Crops such as carrots, beets, onions and potatoes can be left in the ground to be harvested as needed. They can be covered with a 10” thick layer of straw mulch to keep the soil temperatures even. The straw can be pushed aside to harvest and then the beds recovered.
Niki Jabbour, among others, goes beyond extending the season to gardening year round. In fact, she has a book out, The Year Round Vegetable Gardener, where she talks about her favorite crops and varieties and how she extends the season to allow her to harvest vegetables 365 days a year, without a greenhouse, in Nova Scotia! If she can do it in Canada, we should be able to do it here. Of course, some gardeners may prefer to take a bit of a break for the winter and be fresh for the next gardening season.
Whether part of a fall arrangement, carved with fun faces for Halloween or prepared for Thanksgiving pies, pumpkins are a common site these days-a true mascot of fall all bright and plump. While pumpkins come in many different sizes some are good for eating, like smaller sugar pumpkins; while other larger varieties are better for carving.
Pumpkins are native to Central America and have a colorful history. The name pumpkin originated from “pepon”, the Greek word for large melon. Many uses for pumpkin have been documented by Native Americans, who historically dried and pounded flat strips of pumpkin and wove them into mats. Pumpkin flesh had also been dried for food. Colonists sliced off pumpkin tops; removed the seeds and filled the inside with milk, spices and honey. This was baked in hot ashes and was the origin of pumpkin pie!
Ever wonder why pumpkins are orange? It’s because they contain large amounts of beta carotene and vitamin A, which can help to protect our skin and eyes. If you want to try pumpkin and don’t want to make pie or bake the seeds, try pumpkin butter. A pumpkin butter tasting here at the Conservatory was a hit with our guests and most preferred the pumpkin butter over apple butter.
To get started on this seasonal spread, scoop out the pumpkins. The flesh and pulp are used in pumpkin butter preparation; it is called pumpkin puree. Pumpkin scooping can be messy, but not to worry this is a fun job for the kids! You can discuss with older children that pumpkins are botanically a fruit and be sure to point out the seeds. You could even save some seeds for next year’s growing season.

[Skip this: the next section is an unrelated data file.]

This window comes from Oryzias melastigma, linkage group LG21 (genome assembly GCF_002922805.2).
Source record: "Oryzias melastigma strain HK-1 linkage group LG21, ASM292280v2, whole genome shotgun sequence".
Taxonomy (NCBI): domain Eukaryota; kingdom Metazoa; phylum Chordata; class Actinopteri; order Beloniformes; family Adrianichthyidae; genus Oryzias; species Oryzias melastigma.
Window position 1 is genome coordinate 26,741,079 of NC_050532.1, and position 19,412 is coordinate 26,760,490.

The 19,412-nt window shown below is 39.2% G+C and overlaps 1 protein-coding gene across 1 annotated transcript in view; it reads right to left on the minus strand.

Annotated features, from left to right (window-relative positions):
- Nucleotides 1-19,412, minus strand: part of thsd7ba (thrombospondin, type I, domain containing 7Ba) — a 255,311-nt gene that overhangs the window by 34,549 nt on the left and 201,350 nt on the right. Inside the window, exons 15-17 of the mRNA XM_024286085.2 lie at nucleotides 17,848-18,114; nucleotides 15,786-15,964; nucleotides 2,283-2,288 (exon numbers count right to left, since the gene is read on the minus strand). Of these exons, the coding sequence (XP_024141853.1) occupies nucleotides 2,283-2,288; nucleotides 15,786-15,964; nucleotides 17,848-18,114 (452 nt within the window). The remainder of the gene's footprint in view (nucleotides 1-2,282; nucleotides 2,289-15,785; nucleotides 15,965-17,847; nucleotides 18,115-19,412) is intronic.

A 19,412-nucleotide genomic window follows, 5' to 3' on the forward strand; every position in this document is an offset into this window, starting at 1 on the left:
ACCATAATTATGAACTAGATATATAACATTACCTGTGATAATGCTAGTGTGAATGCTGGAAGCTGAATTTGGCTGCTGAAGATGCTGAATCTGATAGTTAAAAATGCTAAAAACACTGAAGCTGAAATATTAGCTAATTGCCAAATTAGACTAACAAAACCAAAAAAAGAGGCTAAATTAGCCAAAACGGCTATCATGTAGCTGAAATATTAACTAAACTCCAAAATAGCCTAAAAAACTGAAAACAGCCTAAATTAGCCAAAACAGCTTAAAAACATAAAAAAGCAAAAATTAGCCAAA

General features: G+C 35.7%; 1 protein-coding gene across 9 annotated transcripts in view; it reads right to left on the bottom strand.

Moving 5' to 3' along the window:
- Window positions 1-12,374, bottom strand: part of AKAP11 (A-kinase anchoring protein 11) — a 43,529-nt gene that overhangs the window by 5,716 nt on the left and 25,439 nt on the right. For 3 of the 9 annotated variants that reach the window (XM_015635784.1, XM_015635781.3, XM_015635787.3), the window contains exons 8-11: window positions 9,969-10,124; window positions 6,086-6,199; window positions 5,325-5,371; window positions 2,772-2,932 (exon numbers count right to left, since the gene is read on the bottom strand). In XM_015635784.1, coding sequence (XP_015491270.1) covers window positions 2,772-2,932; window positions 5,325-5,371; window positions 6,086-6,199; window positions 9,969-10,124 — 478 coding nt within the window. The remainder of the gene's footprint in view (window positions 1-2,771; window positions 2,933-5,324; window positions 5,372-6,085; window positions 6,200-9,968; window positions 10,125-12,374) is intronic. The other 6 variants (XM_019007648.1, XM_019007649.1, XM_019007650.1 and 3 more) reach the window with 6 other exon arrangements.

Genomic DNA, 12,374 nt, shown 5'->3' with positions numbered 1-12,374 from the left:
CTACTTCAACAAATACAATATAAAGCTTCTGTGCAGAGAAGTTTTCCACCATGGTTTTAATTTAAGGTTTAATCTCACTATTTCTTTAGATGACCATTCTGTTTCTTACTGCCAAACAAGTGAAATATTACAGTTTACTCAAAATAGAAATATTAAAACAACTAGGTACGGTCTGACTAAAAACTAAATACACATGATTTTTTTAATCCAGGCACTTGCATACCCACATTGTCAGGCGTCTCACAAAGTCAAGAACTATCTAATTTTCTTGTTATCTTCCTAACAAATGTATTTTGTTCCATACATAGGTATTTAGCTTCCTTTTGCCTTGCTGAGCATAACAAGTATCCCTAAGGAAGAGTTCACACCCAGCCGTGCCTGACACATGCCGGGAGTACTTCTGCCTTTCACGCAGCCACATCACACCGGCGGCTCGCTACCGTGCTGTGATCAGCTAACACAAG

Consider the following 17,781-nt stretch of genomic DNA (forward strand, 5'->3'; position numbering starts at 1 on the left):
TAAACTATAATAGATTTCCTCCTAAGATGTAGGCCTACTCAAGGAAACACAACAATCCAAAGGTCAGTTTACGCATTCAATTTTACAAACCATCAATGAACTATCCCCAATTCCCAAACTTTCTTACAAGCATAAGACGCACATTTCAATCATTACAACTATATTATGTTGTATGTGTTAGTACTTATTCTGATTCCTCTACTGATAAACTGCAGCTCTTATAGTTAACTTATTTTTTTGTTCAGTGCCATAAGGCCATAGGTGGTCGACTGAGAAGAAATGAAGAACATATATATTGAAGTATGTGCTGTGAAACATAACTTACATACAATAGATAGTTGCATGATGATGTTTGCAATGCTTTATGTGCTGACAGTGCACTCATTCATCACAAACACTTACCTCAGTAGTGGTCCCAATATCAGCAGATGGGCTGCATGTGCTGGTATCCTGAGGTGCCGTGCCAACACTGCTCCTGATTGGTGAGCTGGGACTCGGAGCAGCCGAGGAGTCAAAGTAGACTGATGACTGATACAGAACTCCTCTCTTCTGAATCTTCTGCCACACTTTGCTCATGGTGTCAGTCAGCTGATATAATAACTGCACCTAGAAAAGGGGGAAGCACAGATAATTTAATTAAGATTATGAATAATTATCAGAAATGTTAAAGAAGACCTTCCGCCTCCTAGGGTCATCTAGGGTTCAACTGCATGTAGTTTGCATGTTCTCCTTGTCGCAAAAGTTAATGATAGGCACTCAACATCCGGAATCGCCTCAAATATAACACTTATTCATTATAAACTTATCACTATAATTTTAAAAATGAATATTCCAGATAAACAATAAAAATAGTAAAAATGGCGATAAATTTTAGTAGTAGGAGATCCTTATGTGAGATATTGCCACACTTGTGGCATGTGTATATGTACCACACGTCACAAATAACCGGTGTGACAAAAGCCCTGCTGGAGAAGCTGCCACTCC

Once the pumpkin is cleaned and hallowed (a 10 lbs. pumpkin is recommended), cut the pumpkin in half, placed on a cookie sheet and bake at 400 degrees for 30 minutes
Let the pumpkin halves cool and scoop out the remaining flesh
Blend pumpkin flesh to a smooth puree
Mix in a crock pot:
2 tablespoons of ground cinnamon
1 teaspoon ground cloves
1/2 teaspoon of allspice
4 cups sugar
Let the spiced puree cook down for 6-8 hours
Pumpkin butter goes well on breads and muffins
Microgreens, often used by chefs in upscale restaurants or sold in specialty grocery stores, can be easily grown at home, either in the garden or indoors. They are a great addition to salads, soups or sandwiches and make a tasty, edible garnish, adding a bit of color. And there are indications that these tiny greens may be packed with nutrients.
Microgreens grow from seeds that have just germinated and produced their first set of true leaves. (The very first leaves are cotyledons or seed leaves. True leaves come next.) Generally these plants are ready to harvest in just 7 – 14 days. Many salad greens, herbs and vegetables, including arugula, basil, beets, kale, cilantro, red amaranth, wasabi, radish, mustard, cabbage, and Swiss chard, can be grown as microgreens.